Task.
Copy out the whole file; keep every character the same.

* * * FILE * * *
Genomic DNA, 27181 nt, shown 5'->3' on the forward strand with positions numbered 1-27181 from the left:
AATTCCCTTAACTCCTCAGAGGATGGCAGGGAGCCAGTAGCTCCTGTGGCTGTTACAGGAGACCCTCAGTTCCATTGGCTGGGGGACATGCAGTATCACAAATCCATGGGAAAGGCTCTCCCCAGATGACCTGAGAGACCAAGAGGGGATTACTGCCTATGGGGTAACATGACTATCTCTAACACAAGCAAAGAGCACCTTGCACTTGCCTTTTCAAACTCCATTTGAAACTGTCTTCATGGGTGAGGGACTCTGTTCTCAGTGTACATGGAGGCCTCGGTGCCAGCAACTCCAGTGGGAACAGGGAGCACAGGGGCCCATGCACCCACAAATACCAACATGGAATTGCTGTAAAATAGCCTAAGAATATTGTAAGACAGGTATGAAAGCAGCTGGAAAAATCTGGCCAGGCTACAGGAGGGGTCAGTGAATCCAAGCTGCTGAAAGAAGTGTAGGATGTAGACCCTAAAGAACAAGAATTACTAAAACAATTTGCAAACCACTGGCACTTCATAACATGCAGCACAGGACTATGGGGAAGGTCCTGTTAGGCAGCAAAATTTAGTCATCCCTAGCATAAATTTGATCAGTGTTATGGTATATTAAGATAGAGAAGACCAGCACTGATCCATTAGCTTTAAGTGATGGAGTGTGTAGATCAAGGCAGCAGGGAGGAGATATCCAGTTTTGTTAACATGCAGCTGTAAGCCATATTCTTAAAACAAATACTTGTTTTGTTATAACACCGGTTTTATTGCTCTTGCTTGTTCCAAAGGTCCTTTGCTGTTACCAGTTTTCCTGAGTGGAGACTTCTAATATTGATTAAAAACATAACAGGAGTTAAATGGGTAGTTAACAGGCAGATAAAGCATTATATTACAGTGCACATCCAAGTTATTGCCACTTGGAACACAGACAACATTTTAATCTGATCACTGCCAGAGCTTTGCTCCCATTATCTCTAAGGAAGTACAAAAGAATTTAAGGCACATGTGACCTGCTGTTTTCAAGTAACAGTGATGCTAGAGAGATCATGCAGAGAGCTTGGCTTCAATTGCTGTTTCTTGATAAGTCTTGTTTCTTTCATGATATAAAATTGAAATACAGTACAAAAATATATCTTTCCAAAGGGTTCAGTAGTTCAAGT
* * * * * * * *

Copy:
Genomic DNA, 27181 nt, shown 5'->3' on the forward strand with positions numbered 1-27181 from the left:
AATTCCCTTAACTCCTCAGAGGATGGCAGGGAGCCAGTAGCTCCTGTGGCTGTTACAGGAGACCCTCAGTTCCATTGGCTGGGGGACATGCAGTATCACAAATCCATGGGAAAGGCTCTCCCCAGATGACCTGAGAGACCAAGAGGGGATTACTGCCTATGGGGTAACATGACTATCTCTAACACAAGCAAAGAGCACCTTGCACTTGCCTTTTCAAACTCCATTTGAAACTGTCTTCATGGGTGAGGGACTCTGTTCTCAGTGTACATGGAGGCCTCGGTGCCAGCAACTCCAGTGGGAACAGGGAGCACAGGGGCCCATGCACCCACAAATACCAACATGGAATTGCTGTAAAATAGCCTAAGAATATTGTAAGACAGGTATGAAAGCAGCTGGAAAAATCTGGCCAGGCTACAGGAGGGGTCAGTGAATCCAAGCTGCTGAAAGAAGTGTAGGATGTAGACCCTAAAGAACAAGAATTACTAAAACAATTTGCAAACCACTGGCACTTCATAACATGCAGCACAGGACTATGGGGAAGGTCCTGTTAGGCAGCAAAATTTAGTCATCCCTAGCATAAATTTGATCAGTGTTATGGTATATTAAGATAGAGAAGACCAGCACTGATCCATTAGCTTTAAGTGATGGAGTGTGTAGATCAAGGCAGCAGGGAGGAGATATCCAGTTTTGTTAACATGCAGCTGTAAGCCATATTCTTAAAACAAATACTTGTTTTGTTATAACACCGGTTTTATTGCTCTTGCTTGTTCCAAAGGTCCTTTGCTGTTACCAGTTTTCCTGAGTGGAGACTTCTAATATTGATTAAAAACATAACAGGAGTTAAATGGGTAGTTAACAGGCAGATAAAGCATTATATTACAGTGCACATCCAAGTTATTGCCACTTGGAACACAGACAACATTTTAATCTGATCACTGCCAGAGCTTTGCTCCCATTATCTCTAAGGAAGTACAAAAGAATTTAAGGCACATGTGACCTGCTGTTTTCAAGTAACAGTGATGCTAGAGAGATCATGCAGAGAGCTTGGCTTCAATTGCTGTTTCTTGATAAGTCTTGTTTCTTTCATGATATAAAATTGAAATACAGTACAAAAATATATCTTTCCAAAGGGTTCAGTAGTTCAAGT